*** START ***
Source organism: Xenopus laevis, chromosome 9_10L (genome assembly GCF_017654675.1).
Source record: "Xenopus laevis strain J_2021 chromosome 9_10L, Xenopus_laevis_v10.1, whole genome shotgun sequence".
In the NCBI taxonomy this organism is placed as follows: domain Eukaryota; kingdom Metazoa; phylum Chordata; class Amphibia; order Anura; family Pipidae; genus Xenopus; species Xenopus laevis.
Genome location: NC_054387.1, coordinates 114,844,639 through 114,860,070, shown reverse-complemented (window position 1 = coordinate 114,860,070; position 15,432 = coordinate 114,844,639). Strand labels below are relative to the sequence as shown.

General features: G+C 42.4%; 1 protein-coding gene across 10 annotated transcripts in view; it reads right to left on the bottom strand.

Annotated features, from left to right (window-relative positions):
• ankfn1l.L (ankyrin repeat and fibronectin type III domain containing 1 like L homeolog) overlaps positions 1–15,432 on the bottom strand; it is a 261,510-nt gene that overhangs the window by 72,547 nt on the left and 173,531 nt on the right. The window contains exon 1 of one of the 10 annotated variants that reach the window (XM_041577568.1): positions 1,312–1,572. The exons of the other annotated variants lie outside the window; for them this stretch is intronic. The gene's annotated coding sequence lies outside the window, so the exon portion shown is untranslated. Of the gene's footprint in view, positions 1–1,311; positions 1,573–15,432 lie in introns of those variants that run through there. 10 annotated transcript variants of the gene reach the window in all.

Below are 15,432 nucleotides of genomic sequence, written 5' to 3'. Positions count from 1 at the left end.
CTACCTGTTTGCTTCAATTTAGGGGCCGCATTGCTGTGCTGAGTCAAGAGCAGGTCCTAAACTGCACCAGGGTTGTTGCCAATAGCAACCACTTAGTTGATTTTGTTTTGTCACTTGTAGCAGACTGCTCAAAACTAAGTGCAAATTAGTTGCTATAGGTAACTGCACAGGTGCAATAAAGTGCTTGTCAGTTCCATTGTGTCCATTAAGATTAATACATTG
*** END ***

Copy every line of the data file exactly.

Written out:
Source organism: Xenopus laevis, chromosome 9_10L (genome assembly GCF_017654675.1).
Source record: "Xenopus laevis strain J_2021 chromosome 9_10L, Xenopus_laevis_v10.1, whole genome shotgun sequence".
In the NCBI taxonomy this organism is placed as follows: domain Eukaryota; kingdom Metazoa; phylum Chordata; class Amphibia; order Anura; family Pipidae; genus Xenopus; species Xenopus laevis.
Genome location: NC_054387.1, coordinates 114,844,639 through 114,860,070, shown reverse-complemented (window position 1 = coordinate 114,860,070; position 15,432 = coordinate 114,844,639). Strand labels below are relative to the sequence as shown.

General features: G+C 42.4%; 1 protein-coding gene across 10 annotated transcripts in view; it reads right to left on the bottom strand.

Annotated features, from left to right (window-relative positions):
• ankfn1l.L (ankyrin repeat and fibronectin type III domain containing 1 like L homeolog) overlaps positions 1–15,432 on the bottom strand; it is a 261,510-nt gene that overhangs the window by 72,547 nt on the left and 173,531 nt on the right. The window contains exon 1 of one of the 10 annotated variants that reach the window (XM_041577568.1): positions 1,312–1,572. The exons of the other annotated variants lie outside the window; for them this stretch is intronic. The gene's annotated coding sequence lies outside the window, so the exon portion shown is untranslated. Of the gene's footprint in view, positions 1–1,311; positions 1,573–15,432 lie in introns of those variants that run through there. 10 annotated transcript variants of the gene reach the window in all.

Below are 15,432 nucleotides of genomic sequence, written 5' to 3'. Positions count from 1 at the left end.
CTACCTGTTTGCTTCAATTTAGGGGCCGCATTGCTGTGCTGAGTCAAGAGCAGGTCCTAAACTGCACCAGGGTTGTTGCCAATAGCAACCACTTAGTTGATTTTGTTTTGTCACTTGTAGCAGACTGCTCAAAACTAAGTGCAAATTAGTTGCTATAGGTAACTGCACAGGTGCAATAAAGTGCTTGTCAGTTCCATTGTGTCCATTAAGATTAATACATTG